Guest Contributor | Jan 17, 2023 | 0
Pan-African course in Field Geological Mapping builds capacity of national geological surveys
A group of international students in geology received their certificates last week at the Geological Survey of Namibia after completing an intensive 25-day programme in Field Geological Mapping.
Named the PanAfGeo project, the twenty five students from seventeen different African countries will return to their respective geological surveys where they work in the building of geological maps on different scales. The training was supervised by Veronika Stedra of the Czech Geological Survey assisted by Vickey Do Cabo of the Geological Survey of Namibia.
The Namibian course followed the introductory course presented early in the year in Ethiopia. The theoretical and data processing sessions took place at the Geological Survey of Namibia in Windhoek with the field work conducted at Tsaobis Leopard Park in the Swakop River valley in the Karibib district.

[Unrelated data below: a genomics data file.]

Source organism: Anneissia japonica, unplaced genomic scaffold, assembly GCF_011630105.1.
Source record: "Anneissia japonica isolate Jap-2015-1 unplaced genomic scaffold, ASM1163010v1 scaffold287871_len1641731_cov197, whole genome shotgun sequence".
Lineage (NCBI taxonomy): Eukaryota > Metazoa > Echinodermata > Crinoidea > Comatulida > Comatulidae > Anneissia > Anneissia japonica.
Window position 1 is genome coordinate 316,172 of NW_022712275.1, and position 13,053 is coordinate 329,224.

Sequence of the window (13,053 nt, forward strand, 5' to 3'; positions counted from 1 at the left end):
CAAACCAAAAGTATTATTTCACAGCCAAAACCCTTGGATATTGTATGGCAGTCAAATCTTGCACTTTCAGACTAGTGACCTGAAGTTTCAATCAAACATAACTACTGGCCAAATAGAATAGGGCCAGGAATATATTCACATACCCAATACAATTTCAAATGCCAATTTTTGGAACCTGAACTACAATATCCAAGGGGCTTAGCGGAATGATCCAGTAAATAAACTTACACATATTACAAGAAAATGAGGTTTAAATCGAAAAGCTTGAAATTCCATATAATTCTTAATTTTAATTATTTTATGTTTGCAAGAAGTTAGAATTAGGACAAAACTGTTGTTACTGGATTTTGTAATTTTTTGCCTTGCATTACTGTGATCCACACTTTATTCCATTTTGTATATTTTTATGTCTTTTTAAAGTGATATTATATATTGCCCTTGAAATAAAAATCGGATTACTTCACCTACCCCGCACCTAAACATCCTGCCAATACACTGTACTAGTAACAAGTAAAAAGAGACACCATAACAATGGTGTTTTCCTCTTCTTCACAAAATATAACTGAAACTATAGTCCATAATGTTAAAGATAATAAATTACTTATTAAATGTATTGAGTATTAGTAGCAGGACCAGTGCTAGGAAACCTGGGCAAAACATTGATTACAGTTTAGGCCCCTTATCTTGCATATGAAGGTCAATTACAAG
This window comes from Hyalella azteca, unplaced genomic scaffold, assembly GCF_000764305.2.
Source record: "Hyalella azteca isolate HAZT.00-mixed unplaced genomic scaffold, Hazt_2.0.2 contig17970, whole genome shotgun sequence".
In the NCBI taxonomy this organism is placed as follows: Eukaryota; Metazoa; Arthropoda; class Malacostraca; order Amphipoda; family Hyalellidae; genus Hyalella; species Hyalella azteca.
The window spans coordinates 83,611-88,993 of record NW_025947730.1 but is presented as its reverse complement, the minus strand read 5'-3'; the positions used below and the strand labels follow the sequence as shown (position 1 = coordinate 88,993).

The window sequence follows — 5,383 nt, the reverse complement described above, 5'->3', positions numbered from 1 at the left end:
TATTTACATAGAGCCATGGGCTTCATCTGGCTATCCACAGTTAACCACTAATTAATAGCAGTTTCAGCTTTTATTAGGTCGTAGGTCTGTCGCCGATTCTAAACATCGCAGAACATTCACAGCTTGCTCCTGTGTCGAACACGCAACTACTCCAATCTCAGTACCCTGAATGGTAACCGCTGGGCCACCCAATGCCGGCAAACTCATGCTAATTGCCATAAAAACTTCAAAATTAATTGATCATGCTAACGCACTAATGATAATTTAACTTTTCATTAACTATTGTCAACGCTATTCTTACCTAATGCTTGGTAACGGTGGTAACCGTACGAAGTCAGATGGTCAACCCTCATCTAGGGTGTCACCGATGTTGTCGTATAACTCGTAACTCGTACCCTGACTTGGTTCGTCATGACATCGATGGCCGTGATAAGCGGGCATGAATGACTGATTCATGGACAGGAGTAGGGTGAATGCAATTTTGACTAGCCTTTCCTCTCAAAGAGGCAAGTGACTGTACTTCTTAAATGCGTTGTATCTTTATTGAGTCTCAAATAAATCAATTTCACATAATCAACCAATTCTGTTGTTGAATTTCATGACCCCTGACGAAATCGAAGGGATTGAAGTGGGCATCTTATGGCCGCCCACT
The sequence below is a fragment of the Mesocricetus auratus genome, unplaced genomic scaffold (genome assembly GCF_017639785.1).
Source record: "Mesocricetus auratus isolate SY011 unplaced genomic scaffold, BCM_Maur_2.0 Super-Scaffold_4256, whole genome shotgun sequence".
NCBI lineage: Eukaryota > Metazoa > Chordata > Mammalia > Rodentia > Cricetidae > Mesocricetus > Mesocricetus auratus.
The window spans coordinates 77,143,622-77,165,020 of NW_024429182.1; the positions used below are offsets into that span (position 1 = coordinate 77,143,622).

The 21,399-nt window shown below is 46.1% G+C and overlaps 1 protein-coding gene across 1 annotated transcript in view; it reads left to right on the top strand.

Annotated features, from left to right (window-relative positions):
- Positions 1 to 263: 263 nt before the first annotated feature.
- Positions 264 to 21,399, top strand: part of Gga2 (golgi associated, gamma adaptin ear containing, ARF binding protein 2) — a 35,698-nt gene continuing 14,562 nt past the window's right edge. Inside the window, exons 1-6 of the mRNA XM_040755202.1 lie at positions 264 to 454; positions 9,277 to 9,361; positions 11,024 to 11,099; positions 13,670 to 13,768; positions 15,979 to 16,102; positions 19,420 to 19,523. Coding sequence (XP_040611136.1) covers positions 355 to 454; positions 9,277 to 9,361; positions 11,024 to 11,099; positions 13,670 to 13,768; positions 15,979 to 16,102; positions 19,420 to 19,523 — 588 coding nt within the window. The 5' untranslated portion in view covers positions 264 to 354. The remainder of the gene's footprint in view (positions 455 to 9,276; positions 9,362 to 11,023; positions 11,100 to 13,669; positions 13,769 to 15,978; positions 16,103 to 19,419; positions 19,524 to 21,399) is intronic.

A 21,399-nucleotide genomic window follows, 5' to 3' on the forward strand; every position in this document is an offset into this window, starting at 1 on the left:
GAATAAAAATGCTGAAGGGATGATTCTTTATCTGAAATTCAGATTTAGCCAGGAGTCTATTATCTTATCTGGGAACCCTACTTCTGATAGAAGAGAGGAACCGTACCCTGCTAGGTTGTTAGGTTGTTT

The Namibian programme employed intensive one on one training supported by experts from the Czech Geological Survey, the Geological Survey of Slovenia, the Geological Survey of Namibia and researchers from the University of Namibia. The field work was conducted in small groups of trainees, each of them supervised by one expert from Europe or Namibia.
The field work included further excursions in the so-called Damara belt and the wider Karibib district where the arid environment has led to exposed geological structures of a wide variety. Field observation and sample collection covered petrologic, structural, sedimentologic and volcanologic aspect of geological research. It also introduced students to the role of Geographic Information Systems and data obtained by remote sensing using special equipment.
Caption: Twenty five students in geology from seventeen African countries received their certificates last week Friday in Windhoek after successfully completing a 25-day course, consisting of both theoretical and field work, to equip them to work as Geological Mappers in their respective geological surveys. (Photograph by Vladimir Zacek)